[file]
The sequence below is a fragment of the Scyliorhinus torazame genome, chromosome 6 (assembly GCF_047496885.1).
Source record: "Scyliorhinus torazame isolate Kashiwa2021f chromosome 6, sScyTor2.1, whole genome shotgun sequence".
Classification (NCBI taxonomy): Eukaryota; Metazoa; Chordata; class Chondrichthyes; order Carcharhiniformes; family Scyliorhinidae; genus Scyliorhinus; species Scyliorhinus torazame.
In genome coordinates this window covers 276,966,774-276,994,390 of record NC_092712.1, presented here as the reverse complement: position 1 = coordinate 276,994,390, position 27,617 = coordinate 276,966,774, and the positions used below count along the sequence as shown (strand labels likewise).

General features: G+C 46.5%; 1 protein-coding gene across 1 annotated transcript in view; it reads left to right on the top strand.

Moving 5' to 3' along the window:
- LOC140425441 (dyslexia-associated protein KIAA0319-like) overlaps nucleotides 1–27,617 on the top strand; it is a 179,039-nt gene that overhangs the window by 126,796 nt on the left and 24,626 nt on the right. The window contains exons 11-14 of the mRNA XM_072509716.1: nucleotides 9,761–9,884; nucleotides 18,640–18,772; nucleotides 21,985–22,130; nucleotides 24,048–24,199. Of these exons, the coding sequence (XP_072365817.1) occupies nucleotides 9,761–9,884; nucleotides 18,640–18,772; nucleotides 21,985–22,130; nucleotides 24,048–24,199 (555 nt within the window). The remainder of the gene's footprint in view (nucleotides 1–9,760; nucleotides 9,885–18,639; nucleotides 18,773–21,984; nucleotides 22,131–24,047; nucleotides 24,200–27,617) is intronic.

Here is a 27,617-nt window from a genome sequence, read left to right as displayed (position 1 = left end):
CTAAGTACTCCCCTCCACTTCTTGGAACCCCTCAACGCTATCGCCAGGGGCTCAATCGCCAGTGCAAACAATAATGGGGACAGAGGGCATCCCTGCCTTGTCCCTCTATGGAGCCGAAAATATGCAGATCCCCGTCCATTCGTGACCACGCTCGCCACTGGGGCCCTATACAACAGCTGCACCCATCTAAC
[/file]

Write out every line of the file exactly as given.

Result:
The sequence below is a fragment of the Scyliorhinus torazame genome, chromosome 6 (assembly GCF_047496885.1).
Source record: "Scyliorhinus torazame isolate Kashiwa2021f chromosome 6, sScyTor2.1, whole genome shotgun sequence".
Classification (NCBI taxonomy): Eukaryota; Metazoa; Chordata; class Chondrichthyes; order Carcharhiniformes; family Scyliorhinidae; genus Scyliorhinus; species Scyliorhinus torazame.
In genome coordinates this window covers 276,966,774-276,994,390 of record NC_092712.1, presented here as the reverse complement: position 1 = coordinate 276,994,390, position 27,617 = coordinate 276,966,774, and the positions used below count along the sequence as shown (strand labels likewise).

General features: G+C 46.5%; 1 protein-coding gene across 1 annotated transcript in view; it reads left to right on the top strand.

Moving 5' to 3' along the window:
- LOC140425441 (dyslexia-associated protein KIAA0319-like) overlaps nucleotides 1–27,617 on the top strand; it is a 179,039-nt gene that overhangs the window by 126,796 nt on the left and 24,626 nt on the right. The window contains exons 11-14 of the mRNA XM_072509716.1: nucleotides 9,761–9,884; nucleotides 18,640–18,772; nucleotides 21,985–22,130; nucleotides 24,048–24,199. Of these exons, the coding sequence (XP_072365817.1) occupies nucleotides 9,761–9,884; nucleotides 18,640–18,772; nucleotides 21,985–22,130; nucleotides 24,048–24,199 (555 nt within the window). The remainder of the gene's footprint in view (nucleotides 1–9,760; nucleotides 9,885–18,639; nucleotides 18,773–21,984; nucleotides 22,131–24,047; nucleotides 24,200–27,617) is intronic.

Here is a 27,617-nt window from a genome sequence, read left to right as displayed (position 1 = left end):
CTAAGTACTCCCCTCCACTTCTTGGAACCCCTCAACGCTATCGCCAGGGGCTCAATCGCCAGTGCAAACAATAATGGGGACAGAGGGCATCCCTGCCTTGTCCCTCTATGGAGCCGAAAATATGCAGATCCCCGTCCATTCGTGACCACGCTCGCCACTGGGGCCCTATACAACAGCTGCACCCATCTAAC